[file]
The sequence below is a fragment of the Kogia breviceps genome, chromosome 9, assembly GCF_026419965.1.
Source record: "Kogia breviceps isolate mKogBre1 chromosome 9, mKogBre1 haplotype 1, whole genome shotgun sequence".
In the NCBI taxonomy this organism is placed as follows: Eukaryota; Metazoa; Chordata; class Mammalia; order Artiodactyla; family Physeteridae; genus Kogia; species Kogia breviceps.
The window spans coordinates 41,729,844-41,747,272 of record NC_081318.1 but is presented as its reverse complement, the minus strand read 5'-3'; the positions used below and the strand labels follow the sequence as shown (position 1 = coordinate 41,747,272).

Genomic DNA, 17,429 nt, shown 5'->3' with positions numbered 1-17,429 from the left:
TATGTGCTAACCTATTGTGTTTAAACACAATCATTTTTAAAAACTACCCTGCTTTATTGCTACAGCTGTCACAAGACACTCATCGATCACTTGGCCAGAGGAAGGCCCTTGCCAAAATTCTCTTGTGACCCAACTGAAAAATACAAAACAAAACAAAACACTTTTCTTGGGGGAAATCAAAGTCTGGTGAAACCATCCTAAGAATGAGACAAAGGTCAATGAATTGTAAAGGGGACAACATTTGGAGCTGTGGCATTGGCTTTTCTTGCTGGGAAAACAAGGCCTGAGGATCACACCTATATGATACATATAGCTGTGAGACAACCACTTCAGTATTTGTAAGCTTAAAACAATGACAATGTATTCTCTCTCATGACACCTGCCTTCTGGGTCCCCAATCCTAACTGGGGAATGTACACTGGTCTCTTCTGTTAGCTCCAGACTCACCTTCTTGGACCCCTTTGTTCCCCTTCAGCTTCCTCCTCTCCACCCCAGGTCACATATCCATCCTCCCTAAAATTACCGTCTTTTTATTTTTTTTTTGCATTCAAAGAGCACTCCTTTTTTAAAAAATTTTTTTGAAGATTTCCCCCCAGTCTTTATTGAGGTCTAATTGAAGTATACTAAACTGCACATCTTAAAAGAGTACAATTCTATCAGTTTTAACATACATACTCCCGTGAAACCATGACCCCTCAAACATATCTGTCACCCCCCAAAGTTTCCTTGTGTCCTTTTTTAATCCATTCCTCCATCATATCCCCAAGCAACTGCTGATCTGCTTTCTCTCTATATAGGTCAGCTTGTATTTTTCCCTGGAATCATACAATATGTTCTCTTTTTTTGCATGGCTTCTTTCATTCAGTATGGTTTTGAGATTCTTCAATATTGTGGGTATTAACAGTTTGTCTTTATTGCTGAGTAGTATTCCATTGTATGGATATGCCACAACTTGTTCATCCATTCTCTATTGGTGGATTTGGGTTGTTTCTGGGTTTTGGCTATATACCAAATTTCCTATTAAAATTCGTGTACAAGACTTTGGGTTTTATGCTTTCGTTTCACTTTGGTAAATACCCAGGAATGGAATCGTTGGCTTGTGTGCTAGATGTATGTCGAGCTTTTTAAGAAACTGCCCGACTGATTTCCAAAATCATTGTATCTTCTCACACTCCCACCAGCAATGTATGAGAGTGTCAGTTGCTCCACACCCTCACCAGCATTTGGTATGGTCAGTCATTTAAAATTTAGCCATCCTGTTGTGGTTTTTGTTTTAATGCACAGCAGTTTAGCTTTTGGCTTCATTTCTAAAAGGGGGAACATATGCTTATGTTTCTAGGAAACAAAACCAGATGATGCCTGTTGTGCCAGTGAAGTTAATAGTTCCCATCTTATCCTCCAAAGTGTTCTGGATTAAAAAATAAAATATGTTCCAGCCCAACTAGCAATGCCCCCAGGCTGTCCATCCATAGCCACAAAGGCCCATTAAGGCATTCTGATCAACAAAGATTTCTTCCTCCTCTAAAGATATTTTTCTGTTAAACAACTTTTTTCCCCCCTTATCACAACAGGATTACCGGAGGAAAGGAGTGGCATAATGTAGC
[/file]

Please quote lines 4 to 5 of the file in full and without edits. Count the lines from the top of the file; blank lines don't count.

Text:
The window spans coordinates 41,729,844-41,747,272 of record NC_081318.1 but is presented as its reverse complement, the minus strand read 5'-3'; the positions used below and the strand labels follow the sequence as shown (position 1 = coordinate 41,747,272).

Genomic DNA, 17,429 nt, shown 5'->3' with positions numbered 1-17,429 from the left: